Often Partisan

David Murphy

It’s a fact of life that when players are out of the first team, their stock on messageboards rises as fans clamour for their return – especially during a run of poor performances and/or poor results. It doesn’t matter how poor those players have been in other games that season; their omission is clearly what is wrong with the team. Today, I’m going to make my nomination for a player to come into the team – step forward Mr David Murphy.

Murph probably isn’t top of the list of players that Blues fans would want to see called into the first XI – many see him as a poor left back and nothing more than a squad player. However, it’s not as a full back that I think Murphy should come into the team; it’s to solve a problem on the left hand side of midfield. Consider this: Against Blackburn Rovers we had two left-footed players in the starting eleven – and one of those was Ben Foster. Whilst Bowyer and Parnaby worked hard, they offered us no attacking down the left flank and as a result Blues became very stale and predictable.

Blues passes against Blackburn Rovers

As you can see from the chalkboard (courtesy The Guardian), Blues were very much concentrated down the right flank, with hardly any passes made from the left hand side of the attacking third of the pitch. The reasoning for this is simple; neither Bowyer nor Parnaby are that comfortable with their left foot so both had to cut inside to play the ball in. Between the two of them, only two crosses were put into the area (at a 50% success rate), with Parnaby hitting both of them.

Bowyer's and Parnaby's passes against Blackburn Rovers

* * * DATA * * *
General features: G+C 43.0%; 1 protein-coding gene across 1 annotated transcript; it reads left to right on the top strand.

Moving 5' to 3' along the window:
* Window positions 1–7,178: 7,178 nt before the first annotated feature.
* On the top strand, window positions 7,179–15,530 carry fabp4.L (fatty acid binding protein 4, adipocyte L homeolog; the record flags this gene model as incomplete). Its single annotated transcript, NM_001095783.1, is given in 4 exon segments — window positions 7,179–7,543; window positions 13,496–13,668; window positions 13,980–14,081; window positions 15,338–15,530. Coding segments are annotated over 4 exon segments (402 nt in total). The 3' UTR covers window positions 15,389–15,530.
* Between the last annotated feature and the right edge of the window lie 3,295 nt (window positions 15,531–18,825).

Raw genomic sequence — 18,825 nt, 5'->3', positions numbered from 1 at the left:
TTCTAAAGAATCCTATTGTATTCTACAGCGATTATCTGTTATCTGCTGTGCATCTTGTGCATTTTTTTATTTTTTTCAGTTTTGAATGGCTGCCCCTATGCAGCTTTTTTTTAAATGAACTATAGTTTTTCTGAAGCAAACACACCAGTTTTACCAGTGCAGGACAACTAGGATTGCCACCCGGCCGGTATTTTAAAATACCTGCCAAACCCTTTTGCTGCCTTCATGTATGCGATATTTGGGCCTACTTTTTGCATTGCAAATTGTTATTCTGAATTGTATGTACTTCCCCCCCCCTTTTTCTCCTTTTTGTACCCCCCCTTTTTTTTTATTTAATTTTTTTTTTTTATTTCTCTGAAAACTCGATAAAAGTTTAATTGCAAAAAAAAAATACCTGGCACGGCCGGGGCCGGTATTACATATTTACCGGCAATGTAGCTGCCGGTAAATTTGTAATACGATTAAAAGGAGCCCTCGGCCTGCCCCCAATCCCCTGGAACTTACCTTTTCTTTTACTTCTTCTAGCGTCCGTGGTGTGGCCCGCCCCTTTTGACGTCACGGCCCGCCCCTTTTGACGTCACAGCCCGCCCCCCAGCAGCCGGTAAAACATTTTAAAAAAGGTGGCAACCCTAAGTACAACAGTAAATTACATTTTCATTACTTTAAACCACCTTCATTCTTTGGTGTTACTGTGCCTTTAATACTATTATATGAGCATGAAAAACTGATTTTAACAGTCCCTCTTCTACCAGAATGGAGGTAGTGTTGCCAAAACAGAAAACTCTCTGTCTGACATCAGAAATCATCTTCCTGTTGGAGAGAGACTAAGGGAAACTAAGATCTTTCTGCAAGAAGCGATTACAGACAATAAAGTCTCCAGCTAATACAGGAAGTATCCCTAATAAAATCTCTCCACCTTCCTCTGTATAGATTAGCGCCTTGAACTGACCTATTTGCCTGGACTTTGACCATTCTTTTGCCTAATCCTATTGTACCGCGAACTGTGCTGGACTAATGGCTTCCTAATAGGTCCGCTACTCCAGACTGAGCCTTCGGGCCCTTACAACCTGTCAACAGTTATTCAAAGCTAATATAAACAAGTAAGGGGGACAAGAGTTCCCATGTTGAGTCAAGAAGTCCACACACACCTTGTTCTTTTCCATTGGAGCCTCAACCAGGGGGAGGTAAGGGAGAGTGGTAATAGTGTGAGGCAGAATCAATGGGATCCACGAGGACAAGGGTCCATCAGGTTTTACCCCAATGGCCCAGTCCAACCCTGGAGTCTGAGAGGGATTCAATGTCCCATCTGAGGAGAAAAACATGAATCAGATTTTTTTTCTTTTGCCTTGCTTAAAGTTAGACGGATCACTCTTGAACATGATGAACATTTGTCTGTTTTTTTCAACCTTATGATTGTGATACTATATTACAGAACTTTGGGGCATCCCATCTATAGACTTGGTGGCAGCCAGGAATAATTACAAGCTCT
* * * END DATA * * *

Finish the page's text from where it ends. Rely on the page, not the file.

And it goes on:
Indeed, as you can see from the above image it was left to Parnaby to get into the more forward areas. Weirdly, they both made the same number of passes (27), with the same number of successful passes (15), although 8 of Parnaby’s came from throw-ins (four successful, four unsuccessful). In comparison, Stephen Carr made 67 passes (of which 53 were successful), and Seb Larsson 32 (of which 19 were successful). From this, you have to infer the fact that we weren’t a potent threat down the left – something that was pretty damn obvious to anyone watching the game.

It’s not like Blues are spoilt for choice on the left flank – James McFadden has been a long term absentee, Jean Beausejour has tweaked his hamstring, David Bentley has had a groin problem and Aliaksandr Hleb has only recently returned to fitness after a lengthy spell out. Thus Murphy is left as one of the few genuine left-footed players in the team who is fit, and more importantly can play the left midfield position. He’s played there a few times already this season; mostly as a sub to offer more solidity on the left flank. That does Murphy an injustice though; he’s actually a decent attacking player, a good crosser of the ball and he’s not a slouch by any means. He also has a good dead-ball delivery, which would offer us options on free kicks instead of relying on Seb Larsson, and he’s popped up with three goals in cups this season – one free kick and a couple from close range in dead ball situations.

I guess it’s all dependent on who is fit for the Sunderland game, but I think McLeish cannot ignore the lack of width we had against Blackburn, no matter how narrow he likes to play. It’s important that we have a few attacking outlets, and enough options to keep the opposition manager guessing when he sets up his team. Should Blues be still struggling with injuries, I hope McLeish will consider turning to Murphy – the alternative could be a lopsided team that will continue to struggle to make chances.

Talking Points sponsored by John Hicken Industrial roofing and cladding materials

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